Still-proxies can be particularly helpful when you need to preview an asset in the timeline with lots of effects quickly.  For example, If a video in the timeline has several noise filters applied to it, but you really only need to preview the noise effects on the first frame of that video, you could use a still-proxy to speed up the preview-render. When you preview-render your timeline with the still proxy it will only calculate the noise effect filter for the first frame of the original video instead of every frame, speeding up the rest of the preview-render.


Movie-proxies work the same way as still-proxies only instead of replacing the original-footage with a PSD, it replaces it with a low-res video file at the position in the timeline.  Using movie-proxies will render the effects on the whole video so they are not as fast as still-proxies, but can still improve render times, especially when using raw footage.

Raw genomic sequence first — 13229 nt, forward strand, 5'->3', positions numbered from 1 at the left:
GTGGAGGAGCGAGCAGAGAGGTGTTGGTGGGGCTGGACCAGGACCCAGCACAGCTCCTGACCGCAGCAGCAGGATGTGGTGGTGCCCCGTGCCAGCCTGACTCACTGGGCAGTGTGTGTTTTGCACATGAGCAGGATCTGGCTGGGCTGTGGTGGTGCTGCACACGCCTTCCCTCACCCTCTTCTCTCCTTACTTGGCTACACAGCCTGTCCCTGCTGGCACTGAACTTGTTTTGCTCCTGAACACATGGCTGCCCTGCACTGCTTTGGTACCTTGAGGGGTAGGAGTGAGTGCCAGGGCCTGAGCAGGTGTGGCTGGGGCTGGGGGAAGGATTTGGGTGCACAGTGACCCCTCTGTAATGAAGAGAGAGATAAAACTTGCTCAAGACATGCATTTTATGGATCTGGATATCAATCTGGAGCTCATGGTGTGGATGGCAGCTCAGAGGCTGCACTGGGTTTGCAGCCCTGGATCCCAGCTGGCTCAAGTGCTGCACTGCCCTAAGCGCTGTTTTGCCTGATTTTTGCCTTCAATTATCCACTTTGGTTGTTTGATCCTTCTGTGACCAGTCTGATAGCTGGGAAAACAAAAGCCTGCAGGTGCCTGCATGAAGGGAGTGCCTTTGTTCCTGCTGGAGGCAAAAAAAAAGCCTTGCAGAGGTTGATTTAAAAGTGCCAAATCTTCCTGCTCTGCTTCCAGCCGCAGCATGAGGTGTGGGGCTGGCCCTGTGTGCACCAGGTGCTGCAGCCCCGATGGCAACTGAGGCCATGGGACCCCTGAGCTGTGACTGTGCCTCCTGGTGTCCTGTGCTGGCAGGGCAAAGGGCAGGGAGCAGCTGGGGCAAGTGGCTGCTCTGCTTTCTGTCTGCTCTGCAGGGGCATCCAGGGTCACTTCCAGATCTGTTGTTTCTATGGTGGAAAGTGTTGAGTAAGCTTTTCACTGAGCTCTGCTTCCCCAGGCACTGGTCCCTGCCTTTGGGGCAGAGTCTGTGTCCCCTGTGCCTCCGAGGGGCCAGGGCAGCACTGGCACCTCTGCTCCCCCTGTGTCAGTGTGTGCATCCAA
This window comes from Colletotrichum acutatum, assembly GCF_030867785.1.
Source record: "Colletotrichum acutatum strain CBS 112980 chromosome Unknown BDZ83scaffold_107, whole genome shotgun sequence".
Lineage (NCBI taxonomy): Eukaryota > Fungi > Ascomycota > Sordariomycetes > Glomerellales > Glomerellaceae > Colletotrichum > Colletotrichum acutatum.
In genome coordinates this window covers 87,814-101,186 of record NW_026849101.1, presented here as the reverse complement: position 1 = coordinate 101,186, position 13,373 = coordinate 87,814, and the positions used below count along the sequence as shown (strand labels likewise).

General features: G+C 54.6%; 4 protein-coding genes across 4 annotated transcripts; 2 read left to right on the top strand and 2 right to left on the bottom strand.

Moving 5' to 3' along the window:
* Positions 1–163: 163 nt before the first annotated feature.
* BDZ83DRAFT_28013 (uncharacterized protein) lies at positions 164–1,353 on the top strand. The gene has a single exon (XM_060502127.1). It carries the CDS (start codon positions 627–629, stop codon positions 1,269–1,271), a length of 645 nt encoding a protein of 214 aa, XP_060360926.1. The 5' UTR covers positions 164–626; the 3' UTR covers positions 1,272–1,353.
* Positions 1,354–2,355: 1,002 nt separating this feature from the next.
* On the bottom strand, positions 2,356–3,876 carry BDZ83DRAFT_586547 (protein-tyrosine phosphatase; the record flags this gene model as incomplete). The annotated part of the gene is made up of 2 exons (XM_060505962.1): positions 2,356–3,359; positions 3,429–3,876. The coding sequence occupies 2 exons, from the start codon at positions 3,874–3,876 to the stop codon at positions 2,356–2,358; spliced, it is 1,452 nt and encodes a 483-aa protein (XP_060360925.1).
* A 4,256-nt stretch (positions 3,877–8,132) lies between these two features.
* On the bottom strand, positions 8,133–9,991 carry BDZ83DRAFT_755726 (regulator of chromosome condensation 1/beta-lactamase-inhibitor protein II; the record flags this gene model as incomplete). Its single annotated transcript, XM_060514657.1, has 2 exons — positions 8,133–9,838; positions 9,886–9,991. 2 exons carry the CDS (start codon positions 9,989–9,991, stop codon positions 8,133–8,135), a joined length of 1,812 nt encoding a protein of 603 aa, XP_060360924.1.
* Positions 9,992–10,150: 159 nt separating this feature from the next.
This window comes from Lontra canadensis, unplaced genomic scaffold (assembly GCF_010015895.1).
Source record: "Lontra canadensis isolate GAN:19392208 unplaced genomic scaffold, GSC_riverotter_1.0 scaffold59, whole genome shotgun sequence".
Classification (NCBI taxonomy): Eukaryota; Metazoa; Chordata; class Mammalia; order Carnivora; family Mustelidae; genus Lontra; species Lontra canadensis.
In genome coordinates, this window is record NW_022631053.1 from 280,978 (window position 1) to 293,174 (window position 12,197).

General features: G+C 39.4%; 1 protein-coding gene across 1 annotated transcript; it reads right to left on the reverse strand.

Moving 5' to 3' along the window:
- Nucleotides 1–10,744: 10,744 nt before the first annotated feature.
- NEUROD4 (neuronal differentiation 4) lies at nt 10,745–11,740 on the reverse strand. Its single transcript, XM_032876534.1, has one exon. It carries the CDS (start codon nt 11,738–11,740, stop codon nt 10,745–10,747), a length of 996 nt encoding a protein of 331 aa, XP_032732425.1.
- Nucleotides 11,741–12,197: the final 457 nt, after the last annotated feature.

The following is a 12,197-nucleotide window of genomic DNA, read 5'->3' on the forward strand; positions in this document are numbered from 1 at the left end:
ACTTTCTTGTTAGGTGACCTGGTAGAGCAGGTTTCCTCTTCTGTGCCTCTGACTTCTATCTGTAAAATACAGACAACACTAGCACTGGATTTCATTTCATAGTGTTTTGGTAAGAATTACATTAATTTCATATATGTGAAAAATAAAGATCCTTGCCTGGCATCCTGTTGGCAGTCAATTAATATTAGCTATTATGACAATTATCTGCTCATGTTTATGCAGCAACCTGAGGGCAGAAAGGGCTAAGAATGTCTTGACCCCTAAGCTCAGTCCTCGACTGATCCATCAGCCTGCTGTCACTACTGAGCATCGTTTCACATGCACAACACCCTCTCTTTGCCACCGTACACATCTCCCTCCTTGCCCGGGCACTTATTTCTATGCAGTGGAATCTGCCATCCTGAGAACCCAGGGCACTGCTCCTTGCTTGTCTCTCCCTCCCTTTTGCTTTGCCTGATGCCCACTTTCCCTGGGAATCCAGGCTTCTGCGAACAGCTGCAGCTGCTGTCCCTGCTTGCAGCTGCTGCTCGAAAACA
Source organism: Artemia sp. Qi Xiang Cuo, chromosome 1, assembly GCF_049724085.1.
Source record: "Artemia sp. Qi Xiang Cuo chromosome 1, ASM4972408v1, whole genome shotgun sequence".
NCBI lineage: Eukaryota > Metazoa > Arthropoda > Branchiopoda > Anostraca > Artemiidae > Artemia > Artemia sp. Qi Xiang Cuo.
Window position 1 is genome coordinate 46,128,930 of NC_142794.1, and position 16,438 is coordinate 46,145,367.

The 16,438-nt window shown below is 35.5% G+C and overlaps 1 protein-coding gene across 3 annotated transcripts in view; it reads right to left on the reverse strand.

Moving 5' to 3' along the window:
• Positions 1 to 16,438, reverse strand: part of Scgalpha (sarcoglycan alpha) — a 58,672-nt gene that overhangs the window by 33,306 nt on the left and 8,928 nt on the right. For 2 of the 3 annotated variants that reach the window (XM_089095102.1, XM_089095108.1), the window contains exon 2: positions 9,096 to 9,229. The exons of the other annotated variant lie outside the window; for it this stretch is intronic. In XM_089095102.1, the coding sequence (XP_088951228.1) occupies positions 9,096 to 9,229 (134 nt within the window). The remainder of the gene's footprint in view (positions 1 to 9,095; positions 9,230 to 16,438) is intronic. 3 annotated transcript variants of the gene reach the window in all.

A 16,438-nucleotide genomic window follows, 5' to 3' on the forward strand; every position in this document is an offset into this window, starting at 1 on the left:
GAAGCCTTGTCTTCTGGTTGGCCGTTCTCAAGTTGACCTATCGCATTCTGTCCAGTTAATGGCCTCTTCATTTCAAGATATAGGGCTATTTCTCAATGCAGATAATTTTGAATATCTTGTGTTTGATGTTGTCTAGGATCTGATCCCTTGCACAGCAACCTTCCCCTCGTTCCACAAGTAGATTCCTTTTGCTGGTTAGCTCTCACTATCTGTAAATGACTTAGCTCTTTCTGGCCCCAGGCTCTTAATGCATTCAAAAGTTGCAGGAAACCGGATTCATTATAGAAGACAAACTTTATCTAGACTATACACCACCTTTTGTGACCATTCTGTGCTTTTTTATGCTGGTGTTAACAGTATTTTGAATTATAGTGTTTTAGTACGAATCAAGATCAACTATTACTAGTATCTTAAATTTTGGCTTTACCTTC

Using Proxies in a Composition

  1. Right click the asset in the project window and choose Create Proxy > Still or Movie.  This will create a .PSD or .MOV file of the asset within your project folder and place it on the original’s location in the timeline.
  2. When you are ready for the final render, use the proxie-toggle button (next to the asset in the project window) to toggle its proxy status on or off.

Nesting Pre-Comps

In After Effects, compositions can be inserted into other compositions; this is called nesting.  But you can also use a special type of pre-rendered composition known as pre-comps.  Pre-comps allow you to replace a nested composition with a video file that has all the effects and transitions of the original composition rendered into it.  This allows for really fast preview-renders, as After Effects will not have to do any calculations for the effects and transitions because they have already been rendered into the pre-comp. You can even nest the pre-comp within another pre-comp.

Using Pre-Comps in a Composition

  1. Select the layers that contain nested-comps in a composition and from the top menu select Layers > Pre-compose.  This will replace the selected items with a single composition containing all the selected layers or compositions.
  2. Select the newly created composition and then from the top menu select Composition > Pre-render.  This will render the nested compositions and insert it into the timeline as a single movie file.